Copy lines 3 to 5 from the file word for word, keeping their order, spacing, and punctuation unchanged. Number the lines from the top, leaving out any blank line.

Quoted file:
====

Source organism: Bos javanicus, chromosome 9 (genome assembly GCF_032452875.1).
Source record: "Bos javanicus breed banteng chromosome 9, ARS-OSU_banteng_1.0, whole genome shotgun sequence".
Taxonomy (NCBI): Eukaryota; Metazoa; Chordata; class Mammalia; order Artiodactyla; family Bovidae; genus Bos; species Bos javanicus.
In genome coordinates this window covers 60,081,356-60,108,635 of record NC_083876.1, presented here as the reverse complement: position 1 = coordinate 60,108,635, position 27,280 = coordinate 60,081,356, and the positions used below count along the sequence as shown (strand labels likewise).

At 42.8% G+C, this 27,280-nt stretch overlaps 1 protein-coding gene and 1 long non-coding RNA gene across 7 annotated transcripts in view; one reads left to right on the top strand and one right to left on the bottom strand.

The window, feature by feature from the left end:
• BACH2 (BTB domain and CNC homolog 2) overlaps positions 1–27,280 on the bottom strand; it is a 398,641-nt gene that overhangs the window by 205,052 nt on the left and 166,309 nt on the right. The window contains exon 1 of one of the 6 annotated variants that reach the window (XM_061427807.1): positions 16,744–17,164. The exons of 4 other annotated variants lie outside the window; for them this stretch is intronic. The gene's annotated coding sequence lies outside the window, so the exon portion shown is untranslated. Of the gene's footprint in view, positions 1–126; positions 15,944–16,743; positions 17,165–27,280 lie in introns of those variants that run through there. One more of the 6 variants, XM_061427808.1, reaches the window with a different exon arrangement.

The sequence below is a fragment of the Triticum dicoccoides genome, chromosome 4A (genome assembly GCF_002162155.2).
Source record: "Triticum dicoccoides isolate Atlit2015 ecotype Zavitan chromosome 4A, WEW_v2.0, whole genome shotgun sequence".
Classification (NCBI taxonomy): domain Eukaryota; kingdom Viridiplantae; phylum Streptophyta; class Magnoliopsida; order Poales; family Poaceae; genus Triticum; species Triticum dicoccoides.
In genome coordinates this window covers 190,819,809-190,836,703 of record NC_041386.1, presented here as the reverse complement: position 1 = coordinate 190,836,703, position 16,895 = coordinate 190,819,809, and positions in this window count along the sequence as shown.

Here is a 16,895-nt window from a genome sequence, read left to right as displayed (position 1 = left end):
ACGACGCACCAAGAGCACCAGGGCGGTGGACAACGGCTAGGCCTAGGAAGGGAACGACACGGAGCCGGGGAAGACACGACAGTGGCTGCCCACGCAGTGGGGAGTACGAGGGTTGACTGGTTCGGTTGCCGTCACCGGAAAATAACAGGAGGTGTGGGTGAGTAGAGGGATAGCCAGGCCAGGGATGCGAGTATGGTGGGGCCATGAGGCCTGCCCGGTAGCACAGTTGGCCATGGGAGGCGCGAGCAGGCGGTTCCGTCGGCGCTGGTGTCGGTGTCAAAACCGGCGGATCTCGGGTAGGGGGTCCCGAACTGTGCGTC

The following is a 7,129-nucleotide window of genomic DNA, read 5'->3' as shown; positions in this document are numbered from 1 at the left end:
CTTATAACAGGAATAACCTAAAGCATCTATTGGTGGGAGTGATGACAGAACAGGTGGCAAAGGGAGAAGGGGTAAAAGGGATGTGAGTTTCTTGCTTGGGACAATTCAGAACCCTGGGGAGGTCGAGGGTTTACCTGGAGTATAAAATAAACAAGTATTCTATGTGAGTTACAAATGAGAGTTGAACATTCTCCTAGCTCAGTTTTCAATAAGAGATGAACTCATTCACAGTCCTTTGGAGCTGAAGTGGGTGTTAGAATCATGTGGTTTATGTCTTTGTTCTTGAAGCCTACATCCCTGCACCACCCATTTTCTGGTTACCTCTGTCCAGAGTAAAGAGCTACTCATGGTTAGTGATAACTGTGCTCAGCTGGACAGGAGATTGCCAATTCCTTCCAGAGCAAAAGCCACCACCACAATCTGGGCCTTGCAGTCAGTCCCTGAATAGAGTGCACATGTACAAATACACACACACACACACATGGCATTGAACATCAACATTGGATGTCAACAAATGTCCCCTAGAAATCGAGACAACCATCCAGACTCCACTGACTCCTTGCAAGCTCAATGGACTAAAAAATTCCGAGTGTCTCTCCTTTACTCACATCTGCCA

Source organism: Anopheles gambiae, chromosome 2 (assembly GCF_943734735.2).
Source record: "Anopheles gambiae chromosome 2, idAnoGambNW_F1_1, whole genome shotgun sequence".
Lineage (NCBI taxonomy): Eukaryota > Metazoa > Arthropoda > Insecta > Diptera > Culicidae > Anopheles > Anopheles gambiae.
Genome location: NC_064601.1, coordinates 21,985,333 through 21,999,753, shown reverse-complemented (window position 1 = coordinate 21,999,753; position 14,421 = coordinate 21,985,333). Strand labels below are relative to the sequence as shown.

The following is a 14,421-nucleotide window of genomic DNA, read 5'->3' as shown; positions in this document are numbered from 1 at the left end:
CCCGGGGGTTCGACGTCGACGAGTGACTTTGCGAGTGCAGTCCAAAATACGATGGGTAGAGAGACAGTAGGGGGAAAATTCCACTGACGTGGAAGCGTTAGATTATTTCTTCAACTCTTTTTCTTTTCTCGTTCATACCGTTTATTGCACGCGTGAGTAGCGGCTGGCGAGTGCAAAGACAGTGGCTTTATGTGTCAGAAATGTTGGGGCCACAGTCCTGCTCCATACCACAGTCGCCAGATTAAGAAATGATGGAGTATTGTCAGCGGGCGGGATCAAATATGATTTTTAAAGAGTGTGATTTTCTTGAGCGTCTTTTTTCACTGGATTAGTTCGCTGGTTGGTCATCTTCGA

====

Taxonomy (NCBI): Eukaryota; Metazoa; Chordata; class Mammalia; order Artiodactyla; family Bovidae; genus Bos; species Bos javanicus.
In genome coordinates this window covers 60,081,356-60,108,635 of record NC_083876.1, presented here as the reverse complement: position 1 = coordinate 60,108,635, position 27,280 = coordinate 60,081,356, and the positions used below count along the sequence as shown (strand labels likewise).

At 42.8% G+C, this 27,280-nt stretch overlaps 1 protein-coding gene and 1 long non-coding RNA gene across 7 annotated transcripts in view; one reads left to right on the top strand and one right to left on the bottom strand.